Friday, June 24, 2011

The Only Game in Town (1970)

Nineteen-seventy was an interesting transitional year for American movies, because the gulf between traditional pictures rooted in Establishment mores and New Hollywood freakouts created in Easy Rider’s wake was gigantic. Accordingly, it’s amazing that interminable studio pabulum like The Only Game in Town was still being manufactured at the same historical moment as counterculture classics like M*A*S*H, but the fact that both movies were released in early 1970 demonstrates why the New Hollywood made the old Hollywood obsolete. The final film directed by studio-era great George Stevens (Giant, A Place in the Sun, Shane), The Only Game in Town is an unbearably talky adaptation of a play by Frank D. Gilroy (who also wrote the script) about the stormy romance between a Vegas showgirl (Elizabeth Taylor) and an inveterate gambler (Warren Beaty). Gilroy fills the movie with one endless scene after another taking place in the showgirl’s drab apartment, so the picture is a lethargic procession of pretentious conversations in a visually uninteresting setting. The writing is so trite that nearly every character adopts some measure of affected world-weariness; for instance, when the gambler makes a romantic declaration and doesn’t get a response, he quips, “I’m sorry, folks, there seems to be a breakdown in the audio portion of our program.” Dooming the entire endeavor is the catastrophic miscasting of the lead role. Though still very beautiful, Taylor is too old and, with all due respect, too heavy to play a showgirl; the filmmakers try to obscure her zaftig figure with glamour-photography tricks and shapeless dresses, which only exacerbates the problem. She’s also terrible in the movie, screeching during arguments and staring vacantly through the innumerable scenes in which her character struggles with indecision. Beatty’s signature mixture of cockiness and dithering makes sense for the gambler role, but even though he and Taylor are fairly close in age, he comes off seeming far too young as her onscreen paramour. Worst of all, Stevens lets this slight story ramble on for 113 excruciating minutes, making The Only Game in Town an ignominious finale to his important career.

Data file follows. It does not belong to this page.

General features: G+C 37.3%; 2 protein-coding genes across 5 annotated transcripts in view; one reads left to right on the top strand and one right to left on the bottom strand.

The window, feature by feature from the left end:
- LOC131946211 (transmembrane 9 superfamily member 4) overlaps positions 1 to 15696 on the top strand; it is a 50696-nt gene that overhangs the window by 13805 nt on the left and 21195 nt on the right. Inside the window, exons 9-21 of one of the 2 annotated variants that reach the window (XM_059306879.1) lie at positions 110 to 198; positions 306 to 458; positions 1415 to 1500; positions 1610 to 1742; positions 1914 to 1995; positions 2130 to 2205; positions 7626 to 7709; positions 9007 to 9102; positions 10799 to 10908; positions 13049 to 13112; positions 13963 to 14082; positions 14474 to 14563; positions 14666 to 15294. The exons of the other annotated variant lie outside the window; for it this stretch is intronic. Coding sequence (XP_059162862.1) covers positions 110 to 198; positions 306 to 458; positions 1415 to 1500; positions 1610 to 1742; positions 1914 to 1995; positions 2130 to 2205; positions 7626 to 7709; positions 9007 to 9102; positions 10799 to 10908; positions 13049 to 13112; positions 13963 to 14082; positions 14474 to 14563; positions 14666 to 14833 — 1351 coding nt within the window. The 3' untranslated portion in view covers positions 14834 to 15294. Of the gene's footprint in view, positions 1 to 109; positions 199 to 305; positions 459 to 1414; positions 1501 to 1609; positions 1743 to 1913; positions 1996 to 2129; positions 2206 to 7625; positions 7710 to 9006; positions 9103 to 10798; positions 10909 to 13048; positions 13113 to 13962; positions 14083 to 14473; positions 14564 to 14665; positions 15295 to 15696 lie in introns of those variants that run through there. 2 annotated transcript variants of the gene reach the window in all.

The Only Game in Town: SQUARE

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